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I don’t think sophomore slump is necessarily the best description for what I am feeling, but it is what came to mind for me. We have had our horses for a little over a year and a half now, and that just so happens to be the same amount of time for which I have experience with most everything to do with horses.

I came to this gig as a novice and have been relying primarily on intuition as my guide on how to care for them, beyond what I have gleaned from watching and listening to Cyndie, our farrier—George, and the two equine veterinarians who have been here.

DSCN3503eIf anything, I have leaned toward growing somewhat cocky over the success I have had thus far with our herd of 4, but I am very aware of how limited my experience really is. There is a lot more left to know than the limited understanding I have acquired thus far. What I’m trying to describe is that I feel like I have gained enough experience to no longer be a novice, but not enough to confidently guide my actions beyond the simple acts of feeding and brushing them out.

Yesterday, after brushing Legacy from head to toe because he stepped up and indicated a desire for it, I set down the brushes and took off my gloves to work on a tangle in his mane. With my attention on the twisted knot, I missed any hint he might be displeased with my activity. Suddenly he nipped my pant leg and pinched some flesh.

It brought out an involuntary yell of, “Ouch!” which startled all 4 of them. I angrily backed Legacy off and cut short my attention to all of them.

I am well aware that I have neglected to effectively teach Legacy to respect my space. I find myself in a bit of limbo between mastering the art of communicating with the conscious awareness I have come to believe horses possess, and the more traditional ways of repetitive lessons to establish desired behaviors in horses.

I see it as my sophomore slump that I know a little bit, but not enough to be as effective as I would like. Something tells me that if I continue to allow the horses to be my guides, Legacy will continue to have the upper hand. It’s back to the books for me, to refresh what I already know and then expand beyond that toward a new level of skills and confidence.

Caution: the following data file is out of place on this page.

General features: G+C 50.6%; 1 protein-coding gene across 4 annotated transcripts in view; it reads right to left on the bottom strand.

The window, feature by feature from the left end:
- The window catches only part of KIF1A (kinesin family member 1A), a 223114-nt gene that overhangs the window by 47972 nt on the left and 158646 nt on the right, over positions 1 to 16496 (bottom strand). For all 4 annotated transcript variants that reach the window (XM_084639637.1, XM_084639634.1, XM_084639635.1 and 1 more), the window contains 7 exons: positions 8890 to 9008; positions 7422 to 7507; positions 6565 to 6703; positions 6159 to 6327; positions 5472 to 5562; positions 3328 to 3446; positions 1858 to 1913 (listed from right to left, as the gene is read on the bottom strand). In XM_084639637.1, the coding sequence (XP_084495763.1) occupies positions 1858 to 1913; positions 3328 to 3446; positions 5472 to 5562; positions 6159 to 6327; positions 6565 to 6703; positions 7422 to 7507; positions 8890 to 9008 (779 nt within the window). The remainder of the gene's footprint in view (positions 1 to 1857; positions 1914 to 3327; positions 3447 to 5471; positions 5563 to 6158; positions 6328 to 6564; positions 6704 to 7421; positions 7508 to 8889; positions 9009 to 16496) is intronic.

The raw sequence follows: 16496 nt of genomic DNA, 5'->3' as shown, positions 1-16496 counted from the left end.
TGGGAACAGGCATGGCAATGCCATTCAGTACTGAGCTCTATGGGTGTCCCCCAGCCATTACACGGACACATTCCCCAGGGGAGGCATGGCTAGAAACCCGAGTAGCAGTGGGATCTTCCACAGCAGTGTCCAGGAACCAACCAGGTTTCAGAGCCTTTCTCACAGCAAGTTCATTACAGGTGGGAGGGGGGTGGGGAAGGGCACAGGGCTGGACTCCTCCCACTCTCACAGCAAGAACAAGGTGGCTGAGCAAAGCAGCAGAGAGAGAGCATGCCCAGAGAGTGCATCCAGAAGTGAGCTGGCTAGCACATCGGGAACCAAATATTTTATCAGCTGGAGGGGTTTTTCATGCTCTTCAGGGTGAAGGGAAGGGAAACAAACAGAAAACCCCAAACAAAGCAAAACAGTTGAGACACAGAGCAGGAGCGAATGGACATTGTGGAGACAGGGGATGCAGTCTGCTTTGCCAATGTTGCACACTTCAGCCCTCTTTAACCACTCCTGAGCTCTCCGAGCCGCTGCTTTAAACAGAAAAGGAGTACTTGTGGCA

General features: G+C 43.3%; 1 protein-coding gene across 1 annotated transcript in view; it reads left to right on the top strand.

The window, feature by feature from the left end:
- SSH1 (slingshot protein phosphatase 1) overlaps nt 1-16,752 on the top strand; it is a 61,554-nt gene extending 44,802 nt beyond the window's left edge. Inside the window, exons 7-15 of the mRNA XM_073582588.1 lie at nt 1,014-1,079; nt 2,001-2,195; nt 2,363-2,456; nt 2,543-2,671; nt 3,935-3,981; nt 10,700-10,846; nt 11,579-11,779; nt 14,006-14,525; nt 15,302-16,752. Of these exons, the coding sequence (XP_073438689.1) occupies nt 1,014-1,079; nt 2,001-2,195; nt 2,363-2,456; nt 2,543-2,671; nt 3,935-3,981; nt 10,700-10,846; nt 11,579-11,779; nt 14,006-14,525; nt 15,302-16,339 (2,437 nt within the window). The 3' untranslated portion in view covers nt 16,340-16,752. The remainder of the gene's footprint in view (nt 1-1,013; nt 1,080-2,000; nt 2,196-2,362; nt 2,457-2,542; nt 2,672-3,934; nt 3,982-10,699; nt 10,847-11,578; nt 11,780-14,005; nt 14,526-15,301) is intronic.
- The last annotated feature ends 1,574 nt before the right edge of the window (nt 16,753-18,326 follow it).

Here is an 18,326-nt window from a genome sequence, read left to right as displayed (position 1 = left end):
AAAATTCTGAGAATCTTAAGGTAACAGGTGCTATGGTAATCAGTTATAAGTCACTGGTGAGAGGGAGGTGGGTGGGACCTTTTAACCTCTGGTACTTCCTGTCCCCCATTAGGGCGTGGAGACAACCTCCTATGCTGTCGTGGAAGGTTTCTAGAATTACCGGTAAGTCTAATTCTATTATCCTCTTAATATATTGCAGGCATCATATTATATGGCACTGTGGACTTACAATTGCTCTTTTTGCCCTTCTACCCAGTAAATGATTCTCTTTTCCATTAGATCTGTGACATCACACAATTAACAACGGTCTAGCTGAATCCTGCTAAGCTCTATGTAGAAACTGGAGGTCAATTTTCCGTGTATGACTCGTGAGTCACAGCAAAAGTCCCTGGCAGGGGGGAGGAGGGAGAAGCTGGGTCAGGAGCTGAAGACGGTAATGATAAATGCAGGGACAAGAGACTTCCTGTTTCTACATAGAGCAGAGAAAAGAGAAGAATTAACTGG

In no time I will find myself into my third year with the horses, and by then I would hope a sophomore slump to be a thing of the past.

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Written by johnwhays

May 28, 2015 at 6:00 am

Wonderful Wetness

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DSCN3474eWe have received several days of light-to-moderate precipitation which is soaking in more than running off, and the plants around here seem pretty thrilled with the conditions. The grass sure is growing fast.

Hopefully, the horses have properly adjusted to all the greenery available for grazing, as we are now leaving the gate to the back pasture open 24/7 again. They don’t seem to like the noise made by rain on the metal roof of the barn, so when precipitation is falling, they move away, either to the bottom of the paddock or way out in the pasture.

I was in the city working yesterday, and when I got home in the afternoon, Delilah was laying in the gate area of her kennel, which is beyond the tarp that covers the main area, so she was soaking wet. Silly dog.

DSCN3463eWe walked down to feed the horses, but they didn’t show any interest in coming in from the far side of the pasture. Since it was raining steadily, I didn’t wait around for them, taking Delilah on an abbreviated walk back toward the house.

After having just mowed last Saturday, there are places where it already looks like it needs cutting again, just 3 days later. On our way in, I stopped to empty the rain gauge, which had 2 inches of rain in it since Saturday.

Before going to the horses, we had stopped by the labyrinth to see that the maple tree looked okay (hard to tell exactly when the leaves are drooping from the wetness), and the trillium in the woods was looking very good.

I’m grateful for the rain not coming all at once in a gully-washing downpour, but instead has soaked in enough to help fuel growth in everything around here. It’s making things a sloppy mess in some places, but overall, it is a wonderful wetness.